The Big Freeze

posted by Suzanna Markstein
filed under diet postings
It's no wonder that ice cream is everyone's favorite summer treat—the combination of fat and sugar is cool and satisfying—and unhealthy. "Not only is ice cream high in fat, but it's high in saturated fat," warns nutritionist Leslie Bonci, M.P.H., R.D., director of the Sports Medicine Nutrition Program at the University of Pittsburgh Medical Center. While the occasional cone won't hurt you, there are some healthier desserts in the freezer section. Bonci gave us the scoop on our favorite summer treats:


We All Scream for Ice Cream

High quality isn't always a good thing; while regular ice cream has about 160 calories and 9 grams of fat in a 1/2 cup serving, the same serving size of premium ice cream (like HSagen-Dazs) can have 290 calories and 19 grams of fat. The Italian version of ice cream, gelato, incorporates less air than its American cousins, making it denser—and more caloric—than regular ice cream."

Keep in mind, though, that a serving size of ice cream or other frozen dessert is 1/2 cup. Some people think you can eat a whole pint," says Bonci. "At an ice cream parlor, a scoop of ice cream is usually about 3/4 of a cup." Wondering if it makes sense to go for the low-sugar versions found in many ice cream parlors? Each 1/2 cup has140 to190 calories and an average of seven grams of fat. A better alternative, if you don't mind the texture, is ice milk. It's lower in calories (about 90 per serving) and fat (about 3 grams) than ice cream, but at a price: "Some people find it gummy, and it doesn't tend to keep as well as ice cream in the freezer," notes Bonci. Or you can try Tasti D-Lite, which is a sort of soft-serve ice milk. Four ounces of vanilla has only 40 calories and less than one gram of fat.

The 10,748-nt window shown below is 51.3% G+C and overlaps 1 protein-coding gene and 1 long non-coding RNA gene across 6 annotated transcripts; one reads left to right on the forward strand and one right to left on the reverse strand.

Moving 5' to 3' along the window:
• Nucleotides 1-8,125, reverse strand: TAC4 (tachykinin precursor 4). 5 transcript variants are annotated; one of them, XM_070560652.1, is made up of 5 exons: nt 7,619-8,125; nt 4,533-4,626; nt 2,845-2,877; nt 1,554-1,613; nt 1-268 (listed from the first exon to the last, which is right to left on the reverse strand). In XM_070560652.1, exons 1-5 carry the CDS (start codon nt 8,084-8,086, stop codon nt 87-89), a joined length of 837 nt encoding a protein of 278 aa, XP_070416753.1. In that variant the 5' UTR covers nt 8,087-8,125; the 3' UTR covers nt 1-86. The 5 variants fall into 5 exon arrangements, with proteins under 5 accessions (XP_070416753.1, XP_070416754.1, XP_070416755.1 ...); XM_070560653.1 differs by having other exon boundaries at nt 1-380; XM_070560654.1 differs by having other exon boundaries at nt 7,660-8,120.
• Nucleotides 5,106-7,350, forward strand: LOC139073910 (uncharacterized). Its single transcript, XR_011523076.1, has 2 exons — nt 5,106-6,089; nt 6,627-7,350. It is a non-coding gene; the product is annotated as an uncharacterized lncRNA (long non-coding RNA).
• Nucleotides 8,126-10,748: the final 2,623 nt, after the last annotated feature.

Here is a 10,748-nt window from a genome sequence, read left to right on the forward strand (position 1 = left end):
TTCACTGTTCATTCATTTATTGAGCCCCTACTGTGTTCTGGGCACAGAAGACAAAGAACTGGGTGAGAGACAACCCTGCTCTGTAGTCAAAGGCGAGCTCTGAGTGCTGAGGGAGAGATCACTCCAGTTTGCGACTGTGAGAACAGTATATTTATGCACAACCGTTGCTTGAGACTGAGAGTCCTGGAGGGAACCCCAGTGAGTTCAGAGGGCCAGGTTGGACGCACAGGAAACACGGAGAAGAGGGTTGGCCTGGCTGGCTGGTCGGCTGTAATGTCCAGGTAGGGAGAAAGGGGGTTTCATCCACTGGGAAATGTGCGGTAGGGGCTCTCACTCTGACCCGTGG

Culture Club


Think you're being healthy by choosing fro-yo instead of ice cream? It depends on the brand; frozen yogurt comes in all different levels of healthfulness. "Some are comparable to ice cream in terms of fat and calorie content," says Bonci. As for calcium, it's only a good source if it has added calcium.


Got Soy? 

The lactose intolerant and vegan population may have to pass on ice cream, but it doesn't mean they have to give up creamy treats for good. Soy-based Tofutti has 100 to 220 calories per 1/2 cup, with 1 to 13 grams of fat depending on the flavor. But if you're trying to increase your soy intake, don't expect to find much here. "It's not a major source of soy, with only 2 grams at the most," says Bonci. Another dairy-free alternative treat: Rice Dream. Made from rice "milk," it contains 130 to 180 calories per half cup with 5 to 9 grams of fat.


Sure Bet 

Okay, they won't quench your ice cream cravings, but sherbet and sorbet are delicious desserts in their own right, with intense fruity flavors. Sherbet is a frozen mixture of sweetened fruit juice and water, which may also contain, milk, egg whites or gelatin. Half a cup has about 130 calories and 2 grams of fat. Though similar to sherbet, sorbet never contains milk. One serving contains 110 to 130 calories and can have 0 to 1.5 grams of fat, though coconut flavors can be more fattening. "Even though it's low fat, portion size is still an issue. Try to keep it to half a cup," says Bonci.

Though FrozFruit bars have similar nutritional value to sorbet (one strawberry pop has 90 calories, 0 grams of fat), the added fruit gives it a fun texture—watermelon even contains watermelon seeds--and the flavors are particularly realistic. "The bars are a good choice for someone who has trouble stopping at a half a cup of dessert since each is a self-contained portion," says Bonci. Similarly, you're not going to do too much damage with Italian ices, which are usually made from just water, sugar and flavoring. One serving also contains 90 calories and no fat. "Italian ices are a great summer treat," says Bonci. "The ones you get in a paper cup in the freezer section usually take a while to eat as well, since you have to scrape the ice a little at a time."


The bottom line, says Bonci, is portion control. "It's okay to have the frozen sweets; it's just the size that's the issue." Her advice: "Go out and order a small kiddie cone without the toppings, enjoy it, and don't feel guilty."  

From the Message Boards

  • I know I'm going to get trashed but I think the one that is trying to improve there menu and not copy anyone else. "Mcdonalds" Ok the pancakes are bad but they are bad at home also.

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